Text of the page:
If you had asked four years ago, a lot of people would have bet their money on Las Vegas becoming the next silicon valley. But, unfortunately it didn’t grow to be the thriving tech hub many people envisioned four years ago. The startup scene is still kicking at Las Vegas, let’s take a look at what’s up in Las Vegas.
In 2012, it started with Zappos CEO Tony Hsieh, who invested $350 million into rejuvenating downtown Las Vegas. He had hoped that the city would become “the co-learning and co-working capital of the world” in the coming years.
In the Downtown Project, Tony Hsieh had invested $50 million for small businesses, tech sector and the arts/education sector, each. The reaining $200 million was invested in property deals.
Though the tech companies continue to stay in downtown, the startup community is spread through the city. It is one of the most segmented startup scenes in any US city and is suffering from a smaller pool of technical talent.
In Search of Talent
Switch-funded Innovation Center, located in southwest Las Vegas is the home to over 90 companies, a majority of them are startups. A popular coworking space called Work In Progress, recently opened a second property at Summerlin.
The startup scene, spread throughout the Las Vegas valley, has had quite a number of it’s own success stories. Influential, is one such example. A influencer marketing platform which connects brands to social media influencers; WiseBanyan, stocks and bonds manager for the masses; and DroneSmith Technologies, an independent consumer drone developer.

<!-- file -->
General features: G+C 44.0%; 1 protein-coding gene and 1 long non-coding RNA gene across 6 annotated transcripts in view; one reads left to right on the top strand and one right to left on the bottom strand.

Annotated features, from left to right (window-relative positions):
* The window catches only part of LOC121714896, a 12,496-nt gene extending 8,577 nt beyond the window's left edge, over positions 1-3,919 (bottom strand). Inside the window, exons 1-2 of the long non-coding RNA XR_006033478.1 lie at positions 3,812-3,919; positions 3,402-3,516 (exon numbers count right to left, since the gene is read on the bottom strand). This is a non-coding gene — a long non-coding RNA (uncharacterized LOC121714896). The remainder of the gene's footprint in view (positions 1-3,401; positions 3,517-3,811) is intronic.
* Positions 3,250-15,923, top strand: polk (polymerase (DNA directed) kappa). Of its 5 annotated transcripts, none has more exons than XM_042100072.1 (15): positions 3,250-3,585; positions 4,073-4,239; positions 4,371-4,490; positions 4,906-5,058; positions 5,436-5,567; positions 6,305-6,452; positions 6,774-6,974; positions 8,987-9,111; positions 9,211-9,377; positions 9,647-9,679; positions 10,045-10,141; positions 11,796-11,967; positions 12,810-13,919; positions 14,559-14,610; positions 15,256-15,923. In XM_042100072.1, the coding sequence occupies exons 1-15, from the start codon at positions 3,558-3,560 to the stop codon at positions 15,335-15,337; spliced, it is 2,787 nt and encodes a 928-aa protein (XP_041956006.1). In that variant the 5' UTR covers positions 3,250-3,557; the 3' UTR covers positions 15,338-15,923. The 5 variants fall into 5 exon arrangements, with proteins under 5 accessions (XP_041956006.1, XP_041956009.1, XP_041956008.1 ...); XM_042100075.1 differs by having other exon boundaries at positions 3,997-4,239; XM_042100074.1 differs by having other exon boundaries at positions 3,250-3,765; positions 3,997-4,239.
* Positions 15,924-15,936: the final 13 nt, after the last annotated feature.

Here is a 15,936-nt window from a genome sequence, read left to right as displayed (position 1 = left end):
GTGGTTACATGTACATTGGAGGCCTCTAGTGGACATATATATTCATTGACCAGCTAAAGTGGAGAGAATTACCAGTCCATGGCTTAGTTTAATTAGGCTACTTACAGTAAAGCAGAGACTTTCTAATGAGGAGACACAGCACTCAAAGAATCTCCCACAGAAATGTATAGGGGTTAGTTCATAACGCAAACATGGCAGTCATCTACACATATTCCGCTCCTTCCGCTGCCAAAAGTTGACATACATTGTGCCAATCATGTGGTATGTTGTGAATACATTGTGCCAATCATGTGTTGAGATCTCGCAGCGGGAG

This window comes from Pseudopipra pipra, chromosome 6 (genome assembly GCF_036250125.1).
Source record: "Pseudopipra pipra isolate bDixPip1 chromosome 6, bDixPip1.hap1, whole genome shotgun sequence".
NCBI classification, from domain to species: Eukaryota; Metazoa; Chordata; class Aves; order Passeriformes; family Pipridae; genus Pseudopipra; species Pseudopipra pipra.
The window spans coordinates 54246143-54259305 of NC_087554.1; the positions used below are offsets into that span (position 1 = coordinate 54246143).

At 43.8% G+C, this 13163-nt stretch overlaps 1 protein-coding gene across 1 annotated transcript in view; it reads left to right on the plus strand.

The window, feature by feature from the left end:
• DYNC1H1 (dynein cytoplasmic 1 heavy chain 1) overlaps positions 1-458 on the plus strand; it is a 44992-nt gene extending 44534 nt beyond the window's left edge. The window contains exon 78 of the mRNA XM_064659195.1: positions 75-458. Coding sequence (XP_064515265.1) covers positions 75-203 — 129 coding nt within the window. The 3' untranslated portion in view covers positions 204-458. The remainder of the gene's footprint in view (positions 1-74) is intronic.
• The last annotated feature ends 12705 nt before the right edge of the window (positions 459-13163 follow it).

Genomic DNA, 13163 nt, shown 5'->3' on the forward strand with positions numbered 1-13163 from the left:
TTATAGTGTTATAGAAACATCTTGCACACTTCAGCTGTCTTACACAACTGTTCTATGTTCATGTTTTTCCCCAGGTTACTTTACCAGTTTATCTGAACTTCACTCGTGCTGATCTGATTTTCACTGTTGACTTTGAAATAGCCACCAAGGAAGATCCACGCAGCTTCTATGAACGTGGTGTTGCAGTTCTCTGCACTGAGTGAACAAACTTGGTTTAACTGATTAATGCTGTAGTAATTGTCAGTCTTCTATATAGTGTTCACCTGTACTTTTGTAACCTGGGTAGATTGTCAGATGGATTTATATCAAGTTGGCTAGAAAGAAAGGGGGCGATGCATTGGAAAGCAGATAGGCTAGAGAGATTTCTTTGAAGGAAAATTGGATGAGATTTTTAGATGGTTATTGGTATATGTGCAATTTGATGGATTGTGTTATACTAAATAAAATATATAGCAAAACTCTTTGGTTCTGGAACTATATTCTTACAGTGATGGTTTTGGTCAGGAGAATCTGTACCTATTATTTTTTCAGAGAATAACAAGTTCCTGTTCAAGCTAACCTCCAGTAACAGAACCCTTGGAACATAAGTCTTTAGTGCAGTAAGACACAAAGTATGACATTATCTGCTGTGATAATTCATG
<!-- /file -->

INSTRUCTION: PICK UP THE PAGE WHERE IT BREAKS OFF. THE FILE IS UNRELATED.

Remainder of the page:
The biggest threat to the startup scene in Las Vegas is the scarcity of talent. Damien Patton, CEO of Banjo, a Silicon Valley startup that has an office in Vegas emphasizes this problem. He says that there isn’t enough technically sound people who have shifted to Las Vegas, and that there isn’t enough homegrown talent that is required to meet the demand.
Venture Capital Woes
Las Vegas also has another major problem. It lacks proper access to high-level funding.
Dan Steele, COO of Influential, which has raised $9 million to date, says that, funding is not well-organized in the local startup scene. He claims to have raised all his funding from out of the state. This process is quite difficult for a lot of entrepreneurs, when they have to go out of their state to secure funding.
The VC division of the much celebrated Downtown Project was originally christened as the Vegas Tech Fund and was supposed to attract and fund local tech companies. The fund has since been renamed as VTF Capital and almost 75 percent of its investments are outside the state of Las Vegas.
VCs are worried that there isn’t enough competition driving innovation in Las Vegas, it is sort of like a vicious cycle that keeps going on and on. A lot of startups consider Las Vegas as a viable place to have their second offices, mainly due to the lack of state income tax and considerably lower costs of living. But consider it difficult to be based exclusively out of the city.
Infrastructure As A Solution
Local entrepreneurs are depending on state investments in education and technical training, and hope that it will create and attract talent and eventually attract more venture capital.
Meanwhile, a lot of community driven initiatives are trying to boost up the startup scene in Las Vegas. We’ll have to wait a bit longer to see if it’ll be any more helpful. If you are planning to visit Vegas any time soon, check out http://reviewsofvegashotels.com for reviews on the best hotels in Las Vegas. Do let us know if you have any doubts or suggestions through the comment sections and we’ll be happy to engage in a discussion.